By July 23, 2019November 1st, 2020No Comments

Whether you lead teams or are a member of teams, knowing how to engage fellow team members and get everyone moving in the same direction is vital to your success and that of your organization. Teams are organic beings with ebbs and flows of their own. Each member brings unique sets of skills, experiences, and perspectives. Getting such diverse people to understand, appreciate, and respect each other is largely founded on how they communicate. 

Having good communication protocols, systems, and habits in place build the foundation for productive teams and healthy workplaces.

Below is a collection of various blog articles I’ve written over the years on the topic of teams, team-building, and how to get teams connecting. Want more? Consider my workshop on “Team Talks”.

How to Build Trust and Engage Employees

Do you trust your boss? Your colleagues? Your employees? Do they trust you?

It was about 15 years ago I learned a lesson about trust. At the time, I was a newly appointed Director of Communication and Promotions and just getting to know my employee team. One of my employees was named Debbie (not her real name) and she was responsible for purchasing ads and developing certain promo campaigns for our national organization. I believe that I gave her lots of room to grow and try new things (that’s typically my approach as a boss). Perhaps her perception was different(?). Whenever I asked Debbie to explain her rationale underpinning her campaigns, she responded with, “Trust me”.

Trust her? I didn’t even know her. I didn’t know her modus operandi, her track record, or how her brain worked. We had no history together. All I had to go on was the numbers and the logic behind her actions. Without her explaining them to me, I didn’t know what they were because my crystal ball was broken and I couldn’t read her mind.

TIP: People can’t read your mind, only your actions.

You communicate what you think by the words you use and the actions you do. When I was asking Debbie to share with me what was in her mind so I could better understand (and explain to my boss) her actions, her “trust me” response didn’t feel right. It gave me nothing solid I could share with senior management in a board meeting. It took me some time, perhaps years of reflection, to figure out why it didn’t fit. This is what I discovered …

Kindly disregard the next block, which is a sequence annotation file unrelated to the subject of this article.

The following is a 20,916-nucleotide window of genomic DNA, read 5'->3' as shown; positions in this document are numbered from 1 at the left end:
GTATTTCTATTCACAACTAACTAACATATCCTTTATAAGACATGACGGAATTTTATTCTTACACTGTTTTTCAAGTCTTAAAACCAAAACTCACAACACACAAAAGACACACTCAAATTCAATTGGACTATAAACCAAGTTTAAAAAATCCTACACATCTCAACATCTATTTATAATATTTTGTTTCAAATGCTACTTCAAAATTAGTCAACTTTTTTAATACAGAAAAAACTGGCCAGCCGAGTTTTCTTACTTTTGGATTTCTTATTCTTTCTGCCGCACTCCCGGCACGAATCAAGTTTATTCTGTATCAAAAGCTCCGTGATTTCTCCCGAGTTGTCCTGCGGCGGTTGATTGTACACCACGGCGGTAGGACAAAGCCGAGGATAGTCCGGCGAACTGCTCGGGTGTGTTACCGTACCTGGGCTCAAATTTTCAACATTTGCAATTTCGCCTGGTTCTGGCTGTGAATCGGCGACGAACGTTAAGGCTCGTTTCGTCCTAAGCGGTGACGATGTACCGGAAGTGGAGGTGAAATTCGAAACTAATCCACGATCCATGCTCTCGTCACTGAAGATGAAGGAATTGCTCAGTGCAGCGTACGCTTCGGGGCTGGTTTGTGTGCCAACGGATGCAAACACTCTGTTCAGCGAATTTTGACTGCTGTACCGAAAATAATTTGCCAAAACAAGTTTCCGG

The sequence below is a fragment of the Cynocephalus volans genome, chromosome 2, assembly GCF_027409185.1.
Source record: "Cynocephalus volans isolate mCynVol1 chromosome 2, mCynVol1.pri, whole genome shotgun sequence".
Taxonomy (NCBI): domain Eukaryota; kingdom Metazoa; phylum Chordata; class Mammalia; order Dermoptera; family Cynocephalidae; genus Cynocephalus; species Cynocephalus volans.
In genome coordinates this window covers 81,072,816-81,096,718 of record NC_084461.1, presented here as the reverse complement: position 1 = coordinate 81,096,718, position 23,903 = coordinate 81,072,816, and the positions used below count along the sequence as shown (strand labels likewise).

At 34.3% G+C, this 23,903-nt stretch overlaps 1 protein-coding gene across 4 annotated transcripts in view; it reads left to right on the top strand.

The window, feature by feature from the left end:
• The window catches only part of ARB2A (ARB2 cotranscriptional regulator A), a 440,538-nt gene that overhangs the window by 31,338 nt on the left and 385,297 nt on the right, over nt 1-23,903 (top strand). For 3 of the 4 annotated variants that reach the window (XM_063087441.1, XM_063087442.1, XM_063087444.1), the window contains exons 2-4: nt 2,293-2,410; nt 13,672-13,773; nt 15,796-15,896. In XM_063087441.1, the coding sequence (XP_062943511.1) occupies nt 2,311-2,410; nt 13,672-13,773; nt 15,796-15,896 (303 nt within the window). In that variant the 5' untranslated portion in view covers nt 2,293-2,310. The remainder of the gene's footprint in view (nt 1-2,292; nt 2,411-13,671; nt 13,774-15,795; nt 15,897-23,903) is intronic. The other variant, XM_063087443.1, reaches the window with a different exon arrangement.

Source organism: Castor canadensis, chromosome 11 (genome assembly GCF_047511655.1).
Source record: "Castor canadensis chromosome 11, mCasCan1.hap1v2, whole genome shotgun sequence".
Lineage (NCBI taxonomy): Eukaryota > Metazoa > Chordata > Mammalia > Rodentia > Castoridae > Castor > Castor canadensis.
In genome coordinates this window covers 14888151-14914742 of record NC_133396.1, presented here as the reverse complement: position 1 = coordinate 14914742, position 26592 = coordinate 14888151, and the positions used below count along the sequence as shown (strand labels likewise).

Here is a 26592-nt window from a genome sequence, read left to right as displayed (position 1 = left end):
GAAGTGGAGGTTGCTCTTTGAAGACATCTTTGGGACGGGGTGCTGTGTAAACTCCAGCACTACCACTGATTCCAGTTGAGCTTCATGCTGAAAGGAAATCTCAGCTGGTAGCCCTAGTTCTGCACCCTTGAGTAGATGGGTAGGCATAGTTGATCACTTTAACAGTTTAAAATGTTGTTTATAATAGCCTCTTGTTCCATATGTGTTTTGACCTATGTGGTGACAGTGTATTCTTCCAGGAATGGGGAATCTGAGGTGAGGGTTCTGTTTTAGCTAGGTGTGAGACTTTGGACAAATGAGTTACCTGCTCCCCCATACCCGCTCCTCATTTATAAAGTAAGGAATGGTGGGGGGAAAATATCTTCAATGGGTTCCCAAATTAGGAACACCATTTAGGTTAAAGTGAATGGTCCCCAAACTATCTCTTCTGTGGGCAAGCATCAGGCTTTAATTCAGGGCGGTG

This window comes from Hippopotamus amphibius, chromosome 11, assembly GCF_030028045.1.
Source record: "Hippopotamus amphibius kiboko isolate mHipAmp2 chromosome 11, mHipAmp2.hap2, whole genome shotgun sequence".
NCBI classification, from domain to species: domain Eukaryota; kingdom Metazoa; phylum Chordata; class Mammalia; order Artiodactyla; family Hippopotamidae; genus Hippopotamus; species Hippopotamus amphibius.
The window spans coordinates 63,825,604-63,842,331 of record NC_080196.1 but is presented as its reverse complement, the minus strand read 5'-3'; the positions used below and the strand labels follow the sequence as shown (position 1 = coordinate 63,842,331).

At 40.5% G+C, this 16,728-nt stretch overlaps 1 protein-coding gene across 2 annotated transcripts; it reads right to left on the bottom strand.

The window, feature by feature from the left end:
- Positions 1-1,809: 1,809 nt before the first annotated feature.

Building trust takes time.

The reason why it takes time is that, with time, you build history. With history, you can step back and see patterns. You come to know who is reliable or not. Who does what they say they’re going to do and who doesn’t. And that’s the key right there that builds trust. Here it is, and it’s so simple, it may shock you:

A simple secret to building trust: Do what you say you’re going to do.

That’s it. That’s all. It’s as simple as that. Just do what you say you’re going to do. That means when you say you’re going to call on a certain day, do it. If you agree to a meeting at a certain time, be punctual. If a deadline you’ve committed to is looming, carve out the time to get it done.

Although the principle of doing what you say you’re going to do is simple, rest assured–it’s not always easy. Life happens, things get in the way. You might commit to doing something out of obligation or guilt and lose your momentum before you actually do whatever it was you said you would. Another project may be pulling you away. You might be sick with the flu and lose several days. There are lots of reasons people don’t do what they say they’re going to do. You don’t have to be one of those people.

Instead, you can choose to flip that behaviour around and commit to what you know you will do, and do what you commit to. When you do this, you not only build trust–you also distinguish yourself from anyone else, including the competition. You make yourself stand out, and believe me, people will take notice.

It’s a rather sad comment on human behaviour that this simple and pure act of doing what you say you’re going to do builds trust because it’s so rare. It is, however, a wonderful opportunity for you.

©2021 Marion Grobb Finkelstein

Until next time, here’s to …
Better communication, Better business, Better life,
Marion Grobb Finkelstein
Keynote Speaker / Corporate Trainer / Author
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Post your comments and reactions below. There are no right or wrong responses, just honest, respectful ones. I’d love to hear your opinion. What about this article resonated with YOU?

Marion Grobb Finkelstein

Marion Grobb Finkelstein helps leaders use their natural communication strengths to build resilient teams that talk.

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